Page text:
"In my opinion mishanto is to be understood literally [a staff] just as in the verse 'every man with mishanto [his staff] in his hand in his old age' (Zechariah 8:4). Scripture is thus stating that if the injured person's health improves sufficiently to enable him to go out walking as he wishes in the streets and in the broad ways with his staff like those healed with some prolonged disabling injury, 'then he that smote him shall be free.' It also teaches us that if the injured man is careless [later] about his health and dies after that, in his weakness, the assailant is free from the death penalty. Scripture says 'and he walks outside' because it speaks of the ordinary way of life, for injured men who were laid up in bed do not go out walking again until their wounds have healed and they are out of danger, this being the sense of the phrase 'and he walks outside,' because if he just gets up and walks in his house on his staff and then dies, the assailant is not free."
The Ramban continues:
"In the words of the Mechilta 'If he rises up and walks' I might think this means within the house, Scripture therefore says, 'outside.' But from the word 'outside' I might think that even if he was wasting away [the aggressor would be free]; Scripture therefore says 'if he rises up.'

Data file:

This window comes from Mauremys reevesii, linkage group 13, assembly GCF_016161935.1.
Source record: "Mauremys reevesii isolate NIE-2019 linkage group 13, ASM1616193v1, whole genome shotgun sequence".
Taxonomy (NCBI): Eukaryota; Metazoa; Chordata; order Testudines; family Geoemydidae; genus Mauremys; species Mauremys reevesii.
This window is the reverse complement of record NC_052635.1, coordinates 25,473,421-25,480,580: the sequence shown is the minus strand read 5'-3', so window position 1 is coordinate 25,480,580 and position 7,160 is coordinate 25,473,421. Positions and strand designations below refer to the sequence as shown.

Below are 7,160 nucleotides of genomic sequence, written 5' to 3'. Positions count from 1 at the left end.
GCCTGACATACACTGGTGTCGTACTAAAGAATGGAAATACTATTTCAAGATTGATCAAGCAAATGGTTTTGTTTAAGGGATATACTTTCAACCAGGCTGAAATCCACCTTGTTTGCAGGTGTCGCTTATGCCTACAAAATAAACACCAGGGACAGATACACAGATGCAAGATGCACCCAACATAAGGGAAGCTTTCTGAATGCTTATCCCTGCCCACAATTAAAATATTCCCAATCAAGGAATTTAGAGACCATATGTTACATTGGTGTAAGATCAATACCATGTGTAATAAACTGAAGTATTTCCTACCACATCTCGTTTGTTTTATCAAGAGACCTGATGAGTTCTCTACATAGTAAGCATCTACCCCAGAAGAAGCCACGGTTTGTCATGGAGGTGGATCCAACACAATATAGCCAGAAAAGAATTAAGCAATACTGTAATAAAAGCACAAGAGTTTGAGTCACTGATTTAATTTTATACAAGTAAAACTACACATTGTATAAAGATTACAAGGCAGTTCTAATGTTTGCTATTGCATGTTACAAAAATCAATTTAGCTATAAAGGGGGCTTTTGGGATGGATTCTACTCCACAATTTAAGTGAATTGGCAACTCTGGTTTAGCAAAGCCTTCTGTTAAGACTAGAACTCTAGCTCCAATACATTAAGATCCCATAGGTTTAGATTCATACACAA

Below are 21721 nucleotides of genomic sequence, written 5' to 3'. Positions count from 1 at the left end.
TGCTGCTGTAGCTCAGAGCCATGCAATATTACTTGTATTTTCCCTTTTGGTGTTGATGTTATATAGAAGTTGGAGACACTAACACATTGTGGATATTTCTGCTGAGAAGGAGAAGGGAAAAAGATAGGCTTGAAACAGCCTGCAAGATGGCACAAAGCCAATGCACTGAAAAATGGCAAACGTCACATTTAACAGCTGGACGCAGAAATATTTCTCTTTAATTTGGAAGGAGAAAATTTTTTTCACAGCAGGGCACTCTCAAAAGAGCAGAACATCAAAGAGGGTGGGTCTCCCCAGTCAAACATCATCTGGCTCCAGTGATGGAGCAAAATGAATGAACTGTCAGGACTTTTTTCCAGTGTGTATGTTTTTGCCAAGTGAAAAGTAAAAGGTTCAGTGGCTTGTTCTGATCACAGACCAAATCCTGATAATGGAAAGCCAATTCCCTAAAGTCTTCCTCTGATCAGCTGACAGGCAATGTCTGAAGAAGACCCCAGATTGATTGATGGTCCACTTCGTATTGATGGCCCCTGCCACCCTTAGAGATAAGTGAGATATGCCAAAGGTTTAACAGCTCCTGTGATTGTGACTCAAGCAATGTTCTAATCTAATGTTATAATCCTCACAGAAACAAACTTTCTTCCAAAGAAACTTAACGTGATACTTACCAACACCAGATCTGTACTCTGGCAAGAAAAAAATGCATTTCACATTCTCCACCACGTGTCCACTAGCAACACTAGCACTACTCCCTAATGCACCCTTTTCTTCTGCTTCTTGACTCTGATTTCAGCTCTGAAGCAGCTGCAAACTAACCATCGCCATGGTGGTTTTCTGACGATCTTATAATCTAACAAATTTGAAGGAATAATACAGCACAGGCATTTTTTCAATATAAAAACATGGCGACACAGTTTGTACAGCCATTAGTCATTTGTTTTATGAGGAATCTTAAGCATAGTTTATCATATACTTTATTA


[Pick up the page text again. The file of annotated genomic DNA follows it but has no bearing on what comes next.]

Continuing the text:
This explanation [the Ramban continues] too is very correct, that Scripture should be saying that if the injured man gets up completely from his bed and goes steadily outside without having to go back to his bed when returning from outside, as those do that are wasting away, even though he is weak and has to lean on his staff, the assailant shall be left off. In general all this is to be interpreted as being figurative language expressing people's usual conduct. The basic rule is that he must have been assessed as being capable of recovery."
UNDERSTANDING THE RAMBAN
By his final statement it would seem the Ramban does agree with Rashi, that the term "mishanto" is not to be taken literally. Yet this would contradict what he said at the outset of this commentary, i.e. that the word should be taken literally!
In one word, how are the words "walking on his staff" seen by:
Answer: Ramban: as an example.
Rashi: as a metaphor.
The Ramban is saying that if, in fact, the injured man recovered sufficiently to walk outside on his cane, then the assailant could no longer be held accountable for any future setbacks. This is an example, says the Ramban, of the kind of a reasonable, normal-type recovery, and therefore the assailant is free of any further responsibility. Walking around outside is but a common example of healthy recovery from an injury.
So it is both an example and a general rule. The rule, as the Ramban clearly says is: That he must be assessed as being capable of recovery.